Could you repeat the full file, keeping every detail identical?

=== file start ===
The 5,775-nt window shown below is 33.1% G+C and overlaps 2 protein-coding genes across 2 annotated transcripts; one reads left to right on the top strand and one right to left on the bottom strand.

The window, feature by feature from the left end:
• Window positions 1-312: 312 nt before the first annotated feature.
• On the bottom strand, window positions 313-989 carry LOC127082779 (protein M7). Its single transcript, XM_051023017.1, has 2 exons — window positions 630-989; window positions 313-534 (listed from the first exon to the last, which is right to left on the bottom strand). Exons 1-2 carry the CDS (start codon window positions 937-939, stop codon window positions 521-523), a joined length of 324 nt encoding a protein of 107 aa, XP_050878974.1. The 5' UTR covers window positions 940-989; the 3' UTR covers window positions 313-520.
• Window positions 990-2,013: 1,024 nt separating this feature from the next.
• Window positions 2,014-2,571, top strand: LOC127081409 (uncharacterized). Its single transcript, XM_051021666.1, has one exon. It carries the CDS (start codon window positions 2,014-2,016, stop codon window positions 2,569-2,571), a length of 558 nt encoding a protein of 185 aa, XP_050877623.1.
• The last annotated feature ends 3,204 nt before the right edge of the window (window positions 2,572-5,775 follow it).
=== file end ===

The 5,775-nt window shown below is 33.1% G+C and overlaps 2 protein-coding genes across 2 annotated transcripts; one reads left to right on the top strand and one right to left on the bottom strand.

The window, feature by feature from the left end:
• Window positions 1-312: 312 nt before the first annotated feature.
• On the bottom strand, window positions 313-989 carry LOC127082779 (protein M7). Its single transcript, XM_051023017.1, has 2 exons — window positions 630-989; window positions 313-534 (listed from the first exon to the last, which is right to left on the bottom strand). Exons 1-2 carry the CDS (start codon window positions 937-939, stop codon window positions 521-523), a joined length of 324 nt encoding a protein of 107 aa, XP_050878974.1. The 5' UTR covers window positions 940-989; the 3' UTR covers window positions 313-520.
• Window positions 990-2,013: 1,024 nt separating this feature from the next.
• Window positions 2,014-2,571, top strand: LOC127081409 (uncharacterized). Its single transcript, XM_051021666.1, has one exon. It carries the CDS (start codon window positions 2,014-2,016, stop codon window positions 2,569-2,571), a length of 558 nt encoding a protein of 185 aa, XP_050877623.1.
• The last annotated feature ends 3,204 nt before the right edge of the window (window positions 2,572-5,775 follow it).